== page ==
Data were reported as mean values ± one standard deviation (SD). The baseline characteristics of included patients were calculated, and clinical variables were compared between subgroups of patients using independent t-tests for continuous variables (all included variables fulfilled criteria for normal distribution). A p-value < 0.05 was considered statistically significant. Data were analyzed using the statistical program IBM SPSS version 25 (IBM Corporation, Armonk, NY, USA), and data were also entered in Excel (Microsoft, Redmond, WA) spreadsheet for the development of figures.
Of the COPD patients prescribed ICS recruited from general practice (n = 2,289), 1567 (68%) had complete data on exacerbation history and/or blood-eosinophils from the last 12 months and were, therefore, included in the present analysis; further details are presented in Fig. 1.
In the final cohort of COPD patients, there were more females (56.3%) than males, further baseline characteristics of the included patients are given in Table 1.
Of the enrolled patients, 20.9% (n = 328) had a history of two or more exacerbations in the preceding year with 14.9% (n = 234) of all patients having had at least one hospital admission for COPD within the last 12 months. As shown in Fig. 2, 54% of patients had not had any exacerbations in the last 12 months. Further details on exacerbation rate is given in Fig. 2.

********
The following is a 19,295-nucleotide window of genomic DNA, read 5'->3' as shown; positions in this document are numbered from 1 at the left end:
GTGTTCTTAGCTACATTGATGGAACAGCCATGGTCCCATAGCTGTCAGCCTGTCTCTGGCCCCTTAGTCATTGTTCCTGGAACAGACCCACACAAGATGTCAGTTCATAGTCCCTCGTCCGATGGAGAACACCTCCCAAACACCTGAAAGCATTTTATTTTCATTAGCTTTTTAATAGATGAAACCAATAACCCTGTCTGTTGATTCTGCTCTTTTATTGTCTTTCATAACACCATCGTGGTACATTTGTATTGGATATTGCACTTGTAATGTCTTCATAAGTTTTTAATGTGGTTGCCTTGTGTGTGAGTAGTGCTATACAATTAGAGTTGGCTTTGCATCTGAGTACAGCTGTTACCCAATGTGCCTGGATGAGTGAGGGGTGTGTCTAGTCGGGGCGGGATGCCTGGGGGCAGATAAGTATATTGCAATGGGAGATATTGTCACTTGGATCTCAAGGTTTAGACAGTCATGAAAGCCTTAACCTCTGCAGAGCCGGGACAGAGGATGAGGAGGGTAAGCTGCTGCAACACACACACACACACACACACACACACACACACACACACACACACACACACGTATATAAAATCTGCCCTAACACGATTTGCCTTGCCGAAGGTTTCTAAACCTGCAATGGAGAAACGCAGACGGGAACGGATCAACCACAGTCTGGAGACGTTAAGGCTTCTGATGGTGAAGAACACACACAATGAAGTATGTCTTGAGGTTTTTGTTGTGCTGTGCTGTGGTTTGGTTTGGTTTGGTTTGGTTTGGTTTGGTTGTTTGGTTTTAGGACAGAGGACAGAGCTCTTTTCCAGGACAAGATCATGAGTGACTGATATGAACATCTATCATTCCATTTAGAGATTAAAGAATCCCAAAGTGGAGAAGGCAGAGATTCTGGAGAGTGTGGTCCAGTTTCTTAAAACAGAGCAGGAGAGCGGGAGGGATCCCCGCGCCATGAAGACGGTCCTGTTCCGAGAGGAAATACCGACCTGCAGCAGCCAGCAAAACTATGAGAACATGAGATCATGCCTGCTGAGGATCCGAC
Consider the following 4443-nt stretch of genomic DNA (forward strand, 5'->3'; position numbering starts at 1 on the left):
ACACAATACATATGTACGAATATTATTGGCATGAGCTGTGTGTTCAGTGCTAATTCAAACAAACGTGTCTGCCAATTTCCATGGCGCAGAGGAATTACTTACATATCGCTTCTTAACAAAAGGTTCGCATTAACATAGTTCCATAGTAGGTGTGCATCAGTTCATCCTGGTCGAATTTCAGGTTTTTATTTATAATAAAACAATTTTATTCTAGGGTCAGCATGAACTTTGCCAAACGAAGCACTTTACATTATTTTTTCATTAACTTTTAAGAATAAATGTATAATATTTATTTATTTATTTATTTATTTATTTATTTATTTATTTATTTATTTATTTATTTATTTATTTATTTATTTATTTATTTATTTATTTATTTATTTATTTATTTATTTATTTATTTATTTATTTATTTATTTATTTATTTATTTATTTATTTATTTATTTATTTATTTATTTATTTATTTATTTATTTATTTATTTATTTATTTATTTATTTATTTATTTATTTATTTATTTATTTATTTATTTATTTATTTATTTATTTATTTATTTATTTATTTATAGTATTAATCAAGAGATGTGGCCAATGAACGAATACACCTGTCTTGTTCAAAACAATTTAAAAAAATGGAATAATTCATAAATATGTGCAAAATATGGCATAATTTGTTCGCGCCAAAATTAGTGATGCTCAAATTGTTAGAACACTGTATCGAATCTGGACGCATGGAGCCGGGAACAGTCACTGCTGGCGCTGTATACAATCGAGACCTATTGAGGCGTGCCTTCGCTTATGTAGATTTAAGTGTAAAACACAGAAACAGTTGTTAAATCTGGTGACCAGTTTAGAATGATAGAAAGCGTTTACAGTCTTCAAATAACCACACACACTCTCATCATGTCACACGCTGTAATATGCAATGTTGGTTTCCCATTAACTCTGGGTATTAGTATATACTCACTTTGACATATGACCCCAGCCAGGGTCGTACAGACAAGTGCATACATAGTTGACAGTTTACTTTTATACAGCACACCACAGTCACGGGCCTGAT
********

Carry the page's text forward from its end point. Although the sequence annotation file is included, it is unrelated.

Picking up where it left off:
Compared to patients with < 2 exacerbations patients with ≥2 exacerbations (21%) per year had higher MRC-score (p<0.001) and lower FEV1/FVC (p < 0.001). Further details are presented in Tables 2 and 3.
Exacerbations in COPD patients in relation to blood eosinophils
Among patients with no exacerbations within the preceding 12 months (n = 849), 30% had a blood-eosinophil count ≥ 0.3 × 109/L, compared to 26% (n = 101) in patients with a history of at least one exacerbation. In patients with two or more exacerbations within the last 12 months, 77% had a blood-eosinophil count of ≥ 0.1 × 109/L, and, furthermore, 166 patients (10.6%) had at least one exacerbation, at least one hospital admission due to COPD exacerbation, and a blood-eosinophil count of ≥ 0.1 × 109/L. Further details on frequency of exacerbations in relation to blood-eosinophils are given in Fig. 3.
Treatment for COPD exacerbations according to blood eosinophils
In those with a blood-eosinophil count ≤ 0.1 × 109/L and a minimum of two moderate exacerbations within the last year (n = 91), 17 patients were more likely to be treated with systemic corticosteroids than antibiotics, while 33 patients were prescribed more antibiotics than corticosteroids the preceding 12 months. In this group of patients, 49 patients (54%) were treated with long-acting muscarinic antagonists (LAMA).